My first night's stay is at the Kahanda Kanda hotel. The name references the village of Kahanda and Kanda means hill or mountain in Sinhala. Kahanda means yellow moon.
I'm greeted with a flower lei and shown to the open plan sitting room. A cold wet towel and a cranberry juice takes the heat off everything.
I'm then shown to my room the Tamarind room. There are may different types of rooms, some with plunge pools, some with baths. This room is a plantation villa and is 80 square metres.
It's nicely furnished and very photogenic and evokes the style of someone's home with antique hairbrushes and trinkets. That's no mistake, the owner is George Cooper, a British interior designer.
The hotel was originally his own private villas and there are touches like books in the rooms with personalised inscriptions from his relatives.
The room opens up to the bathroom with dual sinks and dual shower heads. The bed is a king-size wrought iron four poster bed with Egyptian cotton sheets.
The bed is extremely comfortable although my sleep is interrupted by a loud crash in the middle of the night (origin unknown), an errant phone call at 2am and the alarm clock going off at 6:30am (set by the previous occupant I presume).
The verandah is spacious and overlooks the tea gardens below. Internet is fast and free and I spend the first hour writing on the day bed before being called to my first appointment- a Sri Lankan cooking class.
In this class I'll get to learn how to make three curries all in the space of just over an hour. I am taken to a traditional mud hut lined with traditional Sri Lankan cooking tools from rice washing baskets, strainers to spice containers.
Chef Prasad Danushka the hotel's executive chef will show me how to make the curries (which I will later eat for dinner). Guests can learn how to make Sri Lankan or Thai dishes.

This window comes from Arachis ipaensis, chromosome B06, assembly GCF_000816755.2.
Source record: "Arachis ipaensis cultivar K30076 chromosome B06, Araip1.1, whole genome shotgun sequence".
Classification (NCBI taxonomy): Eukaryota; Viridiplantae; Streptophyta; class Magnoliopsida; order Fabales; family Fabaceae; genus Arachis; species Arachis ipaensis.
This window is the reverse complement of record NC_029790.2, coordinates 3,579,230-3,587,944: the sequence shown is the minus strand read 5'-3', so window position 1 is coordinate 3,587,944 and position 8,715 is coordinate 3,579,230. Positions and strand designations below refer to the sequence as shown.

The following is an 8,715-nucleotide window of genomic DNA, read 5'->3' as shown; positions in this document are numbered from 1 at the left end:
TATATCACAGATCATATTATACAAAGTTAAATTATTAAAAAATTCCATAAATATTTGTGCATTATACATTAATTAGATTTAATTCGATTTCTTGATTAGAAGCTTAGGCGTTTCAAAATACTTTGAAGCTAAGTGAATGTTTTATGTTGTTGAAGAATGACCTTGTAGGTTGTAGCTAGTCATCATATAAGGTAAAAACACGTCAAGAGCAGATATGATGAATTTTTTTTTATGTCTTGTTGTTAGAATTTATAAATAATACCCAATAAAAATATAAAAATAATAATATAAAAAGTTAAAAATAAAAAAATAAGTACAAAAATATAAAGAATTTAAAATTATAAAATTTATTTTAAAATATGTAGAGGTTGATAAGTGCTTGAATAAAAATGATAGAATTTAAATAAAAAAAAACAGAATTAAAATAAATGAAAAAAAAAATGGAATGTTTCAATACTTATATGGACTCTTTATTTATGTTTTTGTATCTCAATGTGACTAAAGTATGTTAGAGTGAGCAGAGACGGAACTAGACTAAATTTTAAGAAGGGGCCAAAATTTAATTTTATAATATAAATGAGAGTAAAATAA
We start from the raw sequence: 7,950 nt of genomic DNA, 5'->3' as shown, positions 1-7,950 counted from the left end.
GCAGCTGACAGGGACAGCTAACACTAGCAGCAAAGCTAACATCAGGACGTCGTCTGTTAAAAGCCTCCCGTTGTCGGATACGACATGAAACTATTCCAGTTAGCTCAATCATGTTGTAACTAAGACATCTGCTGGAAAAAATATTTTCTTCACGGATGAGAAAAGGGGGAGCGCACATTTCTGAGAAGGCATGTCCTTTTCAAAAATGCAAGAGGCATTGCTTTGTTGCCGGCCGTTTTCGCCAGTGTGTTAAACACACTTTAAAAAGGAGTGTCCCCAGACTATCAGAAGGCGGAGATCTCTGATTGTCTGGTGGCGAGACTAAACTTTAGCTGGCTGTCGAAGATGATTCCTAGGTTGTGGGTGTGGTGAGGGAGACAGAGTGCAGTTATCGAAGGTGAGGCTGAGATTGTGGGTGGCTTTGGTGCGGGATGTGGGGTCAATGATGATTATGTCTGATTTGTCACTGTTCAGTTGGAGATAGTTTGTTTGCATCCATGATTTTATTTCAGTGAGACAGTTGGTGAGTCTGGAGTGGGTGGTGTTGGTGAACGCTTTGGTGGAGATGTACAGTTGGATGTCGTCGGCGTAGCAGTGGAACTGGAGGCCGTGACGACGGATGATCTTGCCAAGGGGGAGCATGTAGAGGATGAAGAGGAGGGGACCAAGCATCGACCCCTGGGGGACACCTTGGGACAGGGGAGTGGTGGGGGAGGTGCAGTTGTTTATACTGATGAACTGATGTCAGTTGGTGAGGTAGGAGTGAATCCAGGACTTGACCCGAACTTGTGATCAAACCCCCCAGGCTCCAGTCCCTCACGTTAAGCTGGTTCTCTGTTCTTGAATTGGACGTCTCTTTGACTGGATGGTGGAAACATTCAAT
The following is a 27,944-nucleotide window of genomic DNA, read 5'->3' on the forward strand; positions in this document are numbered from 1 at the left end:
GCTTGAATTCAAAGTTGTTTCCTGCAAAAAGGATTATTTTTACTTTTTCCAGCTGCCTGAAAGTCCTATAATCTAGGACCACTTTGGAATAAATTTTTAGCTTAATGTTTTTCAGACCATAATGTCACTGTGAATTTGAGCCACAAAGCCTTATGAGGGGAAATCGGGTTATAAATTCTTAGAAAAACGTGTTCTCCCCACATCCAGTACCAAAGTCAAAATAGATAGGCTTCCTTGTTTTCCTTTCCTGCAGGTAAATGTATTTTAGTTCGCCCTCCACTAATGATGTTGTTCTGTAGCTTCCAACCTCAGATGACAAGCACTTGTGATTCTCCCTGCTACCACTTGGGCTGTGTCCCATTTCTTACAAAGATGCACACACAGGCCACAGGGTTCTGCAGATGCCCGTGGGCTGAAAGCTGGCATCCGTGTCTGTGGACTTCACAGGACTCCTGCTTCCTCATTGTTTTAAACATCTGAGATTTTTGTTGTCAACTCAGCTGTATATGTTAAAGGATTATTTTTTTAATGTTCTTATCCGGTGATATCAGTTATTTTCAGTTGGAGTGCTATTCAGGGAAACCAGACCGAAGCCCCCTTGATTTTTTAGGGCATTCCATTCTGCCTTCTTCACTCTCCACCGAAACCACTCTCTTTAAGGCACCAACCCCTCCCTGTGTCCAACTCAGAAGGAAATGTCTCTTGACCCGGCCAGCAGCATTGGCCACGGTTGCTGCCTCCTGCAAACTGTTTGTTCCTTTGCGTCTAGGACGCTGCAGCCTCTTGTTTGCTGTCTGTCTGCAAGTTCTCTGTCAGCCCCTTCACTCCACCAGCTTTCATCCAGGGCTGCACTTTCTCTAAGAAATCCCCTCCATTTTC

We start with a dahl which is superb. I did get the recipes in a little cookbook but they differed from what we did so I would recommend taking notes.
We then move onto a spicy Sri Lankan chicken curry which is a dark orange colour from the turmeric and chilli powder. And then we make one of my favourite dishes: eggplant moju. This starts with thin Japanese eggplant slices that are deep fried and then cooked with tiny shallots, green chilli and spices.
Heating up the kokki mold in the boiling oil
And a special treat is when chef Prasad shows me how to make Kokki, a crunchy snack made with a batter of coconut milk, rice flour, turmeric and curry leaves.
Dipping the hot mold into the batter
They heat up the molds in the boiling oil before dipping them into the batter and deep frying them. They cook quickly and he pokes the snack out with a metal skewer. These are the sort of treats that you get at parties and they're wonderfully crunchy and tasty.
A little while later I'm sitting at the restaurant overlooking the greenery below and sipping on a KK signature cocktail made with dark rum, lime, passionfruit juice and crushed ice and watching the sun go down.
The curries that I made are brought out along with an extra prawn curry which has a rich coconut gravy. The dahl is fantastic and my favourite although they're all good. They accompany these with pappadums, mango chutney and lime pickle.
And for dessert? Passionfruit tart with a wonderfully creamy, wobbly passionfruit custard, crisp base and a scoop of vanilla ice cream.
Breakfast the next morning starts with a pot of tea with chunks of jaggery. Then there are hoppers-both string hoppers and cheese hoppers. There's a bit of a miscommunication and egg hoppers arrive but this is quickly rectified.
You do need to pre order a Sri Lankan breakfast the night before so that they can make the hopper batter that ferments overnight. This comes with eggplant moju, chicken curry and a dahl as well as papaya juice. With that I'm off to my next stop in Galle!
So tell me Dear Reader, where do you think you'll travel to first once we are free to travel again?
NQN was a guest of Church Street Social and Kahanda Kanda but all opinions remain her own. Other meals were independently paid for.
Church Street Social
Fort Bazaar Hotel, 26 Church St, Galle 80000, Sri Lanka
Open 7 days 7am–10pm
Phone: +94 77 007 2597
3 Pedlar St, Galle 80000, Sri Lanka
Monday to Thursday, Saturday 10am–5pm
Friday Open 24 hours
Phone: +94 912 226 349
Habaraduwa Dikkumbura Rd, Sri Lanka
Phone: +94 914 943 700